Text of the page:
Things To Do

Fairchild Tropical Botanic Garden Makes Mangoes Exciting This Weekend

Picture a man and a woman, knives in hand, working their way through a jungle. The tree cover is so dense there's barely any sunlight, and the air is rich with the scents of rain and greenery. After what seems like hours, they reach their prize. Is it a hidden temple filled with gold statues? A secret stash of rare jewels? No. It's a mango tree.

If you think horticulturists sit in a little greenhouse all day watching the flowers grow, you haven't met Richard Campbell, director of horticulture and senior curator of tropical fruit, and Noris Ledesma, curator of tropical fruit, at Fairchild Tropical Botanic Garden. Part of their job description is to go wherever mangoes grow to further the garden's collection of rare species. And because mangoes grow almost everywhere on the planet, their jobs take Campbell and Ledesma everywhere from Borneo to India to the backyards of Coconut Grove.

Fairchild's mango collection can best be considered a living museum. Located

at Fairchild Farm in Homestead, hundreds of mango trees are grown from

cuttings taken by Campbell and Ledesma on their worldwide plant-finding

trips. Most trees are marked in code, but during a recent walk through the

garden, Campbell identifies some of their origins. Those large

purplish mangoes are from Israel. That lush tree with the weirdly shaped

yellow fruit is from India. And that little tree is native to


Each tree comes with a story, and Campbell is a master

storyteller. As he stops to pick a ripe fruit off an Eqyptian tree, he recalls walking the streets of Cairo with sweet juice in his hand.

"These mangoes are designed for their juice," Campbell says as he cuts into the

soft flesh, squeezing the nectar directly into a glass.

Campbell is

clearly enamored with the mango. His hands are stained orange from

working with the fruit for about two decades. He's quick to tell you there's a mango for every taste, every culture. And, like

everything else, each country thinks it grows the best variety, whether sweet and juicy or crisp and tart.

If you want to get out of your mango comfort zone,

there's no better time than this weekend, when Fairchild Tropical

Botanic Garden hosts the 20th annual International Mango Festival.


Saturday, July 14, and Sunday, July 15, from 9:30 a.m. 4:30 p.m., you can

immerse yourself in everything mango via lectures, cooking demonstrations,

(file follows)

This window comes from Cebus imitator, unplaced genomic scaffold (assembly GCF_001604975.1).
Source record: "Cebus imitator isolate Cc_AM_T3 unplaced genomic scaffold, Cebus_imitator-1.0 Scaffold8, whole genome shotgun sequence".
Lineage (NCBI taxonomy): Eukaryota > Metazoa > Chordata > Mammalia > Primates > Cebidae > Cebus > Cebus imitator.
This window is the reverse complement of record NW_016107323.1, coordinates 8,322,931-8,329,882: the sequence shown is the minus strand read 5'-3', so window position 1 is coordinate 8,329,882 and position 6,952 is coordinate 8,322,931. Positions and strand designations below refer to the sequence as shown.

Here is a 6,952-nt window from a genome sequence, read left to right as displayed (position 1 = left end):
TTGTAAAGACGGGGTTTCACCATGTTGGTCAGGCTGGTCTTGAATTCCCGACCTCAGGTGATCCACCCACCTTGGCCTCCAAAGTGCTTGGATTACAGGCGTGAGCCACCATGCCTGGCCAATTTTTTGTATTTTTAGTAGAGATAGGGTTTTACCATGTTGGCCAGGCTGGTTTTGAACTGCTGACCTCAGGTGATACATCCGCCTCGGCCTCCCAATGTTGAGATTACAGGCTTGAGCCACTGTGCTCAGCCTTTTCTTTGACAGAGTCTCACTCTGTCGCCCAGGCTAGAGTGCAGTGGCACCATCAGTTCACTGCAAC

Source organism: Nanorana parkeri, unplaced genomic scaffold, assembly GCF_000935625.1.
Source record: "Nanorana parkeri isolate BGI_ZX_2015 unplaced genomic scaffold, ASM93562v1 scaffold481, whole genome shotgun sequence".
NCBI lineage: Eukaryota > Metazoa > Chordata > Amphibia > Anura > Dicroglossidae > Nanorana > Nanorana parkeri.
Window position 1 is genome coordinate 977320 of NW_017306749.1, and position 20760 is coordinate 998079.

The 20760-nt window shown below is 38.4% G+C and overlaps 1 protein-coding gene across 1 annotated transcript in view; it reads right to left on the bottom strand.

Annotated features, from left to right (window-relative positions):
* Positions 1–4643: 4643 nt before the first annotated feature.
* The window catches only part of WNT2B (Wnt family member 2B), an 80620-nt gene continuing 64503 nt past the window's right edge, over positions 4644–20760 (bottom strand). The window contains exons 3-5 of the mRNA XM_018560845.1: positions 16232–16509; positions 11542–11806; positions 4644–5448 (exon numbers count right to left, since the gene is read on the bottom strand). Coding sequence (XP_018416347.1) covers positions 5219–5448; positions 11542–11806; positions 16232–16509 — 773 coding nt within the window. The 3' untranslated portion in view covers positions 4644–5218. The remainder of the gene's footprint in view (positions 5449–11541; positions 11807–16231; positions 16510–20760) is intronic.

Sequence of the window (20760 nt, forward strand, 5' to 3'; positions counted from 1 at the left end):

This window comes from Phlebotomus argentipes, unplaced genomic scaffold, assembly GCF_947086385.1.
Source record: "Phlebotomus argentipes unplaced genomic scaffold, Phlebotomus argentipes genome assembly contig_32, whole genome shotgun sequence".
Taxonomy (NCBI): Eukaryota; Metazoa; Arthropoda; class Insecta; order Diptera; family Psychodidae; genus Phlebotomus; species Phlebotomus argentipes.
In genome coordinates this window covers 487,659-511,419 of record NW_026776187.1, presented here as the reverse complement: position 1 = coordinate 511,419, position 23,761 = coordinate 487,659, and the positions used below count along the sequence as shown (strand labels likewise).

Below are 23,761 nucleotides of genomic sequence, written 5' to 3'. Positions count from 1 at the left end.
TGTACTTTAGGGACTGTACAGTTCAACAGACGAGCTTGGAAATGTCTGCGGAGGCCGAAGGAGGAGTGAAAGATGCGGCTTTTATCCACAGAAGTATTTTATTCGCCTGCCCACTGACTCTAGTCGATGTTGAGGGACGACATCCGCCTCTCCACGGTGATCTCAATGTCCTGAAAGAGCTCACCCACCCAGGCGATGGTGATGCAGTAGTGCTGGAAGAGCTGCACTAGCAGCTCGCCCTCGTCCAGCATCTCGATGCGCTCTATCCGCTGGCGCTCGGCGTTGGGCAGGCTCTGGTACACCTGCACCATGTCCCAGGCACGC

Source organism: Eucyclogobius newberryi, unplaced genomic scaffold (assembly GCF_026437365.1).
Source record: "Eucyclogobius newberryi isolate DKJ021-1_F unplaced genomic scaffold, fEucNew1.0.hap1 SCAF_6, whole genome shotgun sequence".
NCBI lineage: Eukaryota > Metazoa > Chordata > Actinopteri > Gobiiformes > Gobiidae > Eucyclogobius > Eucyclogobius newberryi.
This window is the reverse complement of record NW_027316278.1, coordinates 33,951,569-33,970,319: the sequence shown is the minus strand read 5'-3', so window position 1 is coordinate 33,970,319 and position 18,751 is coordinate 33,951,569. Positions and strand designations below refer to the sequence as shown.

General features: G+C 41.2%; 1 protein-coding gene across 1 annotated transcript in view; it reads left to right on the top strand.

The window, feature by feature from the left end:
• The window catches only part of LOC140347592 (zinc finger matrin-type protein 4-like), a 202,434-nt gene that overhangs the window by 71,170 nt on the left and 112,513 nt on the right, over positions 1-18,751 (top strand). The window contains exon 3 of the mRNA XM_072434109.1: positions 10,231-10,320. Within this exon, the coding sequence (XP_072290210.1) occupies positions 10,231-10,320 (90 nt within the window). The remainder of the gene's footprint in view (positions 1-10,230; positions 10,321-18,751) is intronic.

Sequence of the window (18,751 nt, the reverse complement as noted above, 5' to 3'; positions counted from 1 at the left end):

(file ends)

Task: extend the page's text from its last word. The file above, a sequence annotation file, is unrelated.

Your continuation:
and displays.

An on-site fruit market and tree sale will allow

you to take mangoes home. If you're looking for something a

little more exotic, you can bid on some rare fruit at the world's only

mango auction.

Pony up an extra buck and enter the mango

tasting and flavor evaluation room, where you can sample some

lesser-known varieties. Fruit smoothies will be available for

purchase, and samples of mango pies and mango coconut water will be


Admission to the festival is free for Fairchild

members and children 5 and younger. For nonmembers, admission is $25

for adults, $18 for seniors 65 and older, and $12 for children 6 to 12. Arrive by bike or on foot and save $5 off adult admission and $2 off for kids.

Military personnel with ID get in free.

In addition to the

festival, a special mango brunch is being offered, with some

of Miami's best chefs cooking up tropical fruit-related dishes, on Sunday at 11

a.m. Allen

Susser, Mark Militello, Frank and Andrea Randazzo, and Douglas

Rodriguez are some of the chefs participating in this fundraiser for

Fairchild's tropical fruit program. The brunch costs $100 for Fairchild

members and $125 for nonmembers. Call Ashley Amarante at 305-667-1651, ext. 3344, for tickets.

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Laine Doss is the food and spirits editor for Miami New Times. She has been featured on Cooking Channel's Eat Street and Food Network's Great Food Truck Race. She won an Alternative Weekly award for her feature about what it's like to wait tables.
Contact: Laine Doss